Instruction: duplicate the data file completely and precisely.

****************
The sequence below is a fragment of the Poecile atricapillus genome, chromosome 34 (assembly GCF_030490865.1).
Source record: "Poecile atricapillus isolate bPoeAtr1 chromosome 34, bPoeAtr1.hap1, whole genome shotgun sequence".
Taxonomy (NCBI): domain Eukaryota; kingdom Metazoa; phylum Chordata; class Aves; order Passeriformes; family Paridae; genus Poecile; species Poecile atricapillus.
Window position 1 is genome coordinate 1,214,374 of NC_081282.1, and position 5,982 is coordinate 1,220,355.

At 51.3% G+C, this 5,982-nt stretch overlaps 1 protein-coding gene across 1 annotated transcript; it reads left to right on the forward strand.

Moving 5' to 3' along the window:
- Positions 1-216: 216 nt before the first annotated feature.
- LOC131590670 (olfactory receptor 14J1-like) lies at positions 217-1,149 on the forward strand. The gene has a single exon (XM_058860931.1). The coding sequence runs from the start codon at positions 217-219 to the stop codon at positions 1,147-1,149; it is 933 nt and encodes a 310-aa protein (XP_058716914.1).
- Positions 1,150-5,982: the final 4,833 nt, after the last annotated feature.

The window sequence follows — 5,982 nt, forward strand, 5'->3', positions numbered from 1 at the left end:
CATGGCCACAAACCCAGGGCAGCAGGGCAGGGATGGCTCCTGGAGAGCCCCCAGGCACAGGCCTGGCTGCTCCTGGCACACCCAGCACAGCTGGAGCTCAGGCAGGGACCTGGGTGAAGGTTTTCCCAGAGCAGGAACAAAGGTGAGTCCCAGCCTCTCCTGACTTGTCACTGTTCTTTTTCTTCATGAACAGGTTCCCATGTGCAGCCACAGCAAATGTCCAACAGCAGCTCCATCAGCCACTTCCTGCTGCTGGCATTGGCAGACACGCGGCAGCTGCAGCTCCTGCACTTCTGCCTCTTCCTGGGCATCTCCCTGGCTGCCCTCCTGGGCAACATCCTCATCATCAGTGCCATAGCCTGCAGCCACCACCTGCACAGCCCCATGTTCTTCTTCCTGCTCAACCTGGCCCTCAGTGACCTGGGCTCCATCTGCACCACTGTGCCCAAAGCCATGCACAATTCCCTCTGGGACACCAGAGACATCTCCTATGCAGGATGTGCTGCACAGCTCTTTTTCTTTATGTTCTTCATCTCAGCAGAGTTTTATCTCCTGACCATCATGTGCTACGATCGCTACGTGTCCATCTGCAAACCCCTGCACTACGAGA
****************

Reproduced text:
The sequence below is a fragment of the Poecile atricapillus genome, chromosome 34 (assembly GCF_030490865.1).
Source record: "Poecile atricapillus isolate bPoeAtr1 chromosome 34, bPoeAtr1.hap1, whole genome shotgun sequence".
Taxonomy (NCBI): domain Eukaryota; kingdom Metazoa; phylum Chordata; class Aves; order Passeriformes; family Paridae; genus Poecile; species Poecile atricapillus.
Window position 1 is genome coordinate 1,214,374 of NC_081282.1, and position 5,982 is coordinate 1,220,355.

At 51.3% G+C, this 5,982-nt stretch overlaps 1 protein-coding gene across 1 annotated transcript; it reads left to right on the forward strand.

Moving 5' to 3' along the window:
- Positions 1-216: 216 nt before the first annotated feature.
- LOC131590670 (olfactory receptor 14J1-like) lies at positions 217-1,149 on the forward strand. The gene has a single exon (XM_058860931.1). The coding sequence runs from the start codon at positions 217-219 to the stop codon at positions 1,147-1,149; it is 933 nt and encodes a 310-aa protein (XP_058716914.1).
- Positions 1,150-5,982: the final 4,833 nt, after the last annotated feature.

The window sequence follows — 5,982 nt, forward strand, 5'->3', positions numbered from 1 at the left end:
CATGGCCACAAACCCAGGGCAGCAGGGCAGGGATGGCTCCTGGAGAGCCCCCAGGCACAGGCCTGGCTGCTCCTGGCACACCCAGCACAGCTGGAGCTCAGGCAGGGACCTGGGTGAAGGTTTTCCCAGAGCAGGAACAAAGGTGAGTCCCAGCCTCTCCTGACTTGTCACTGTTCTTTTTCTTCATGAACAGGTTCCCATGTGCAGCCACAGCAAATGTCCAACAGCAGCTCCATCAGCCACTTCCTGCTGCTGGCATTGGCAGACACGCGGCAGCTGCAGCTCCTGCACTTCTGCCTCTTCCTGGGCATCTCCCTGGCTGCCCTCCTGGGCAACATCCTCATCATCAGTGCCATAGCCTGCAGCCACCACCTGCACAGCCCCATGTTCTTCTTCCTGCTCAACCTGGCCCTCAGTGACCTGGGCTCCATCTGCACCACTGTGCCCAAAGCCATGCACAATTCCCTCTGGGACACCAGAGACATCTCCTATGCAGGATGTGCTGCACAGCTCTTTTTCTTTATGTTCTTCATCTCAGCAGAGTTTTATCTCCTGACCATCATGTGCTACGATCGCTACGTGTCCATCTGCAAACCCCTGCACTACGAGA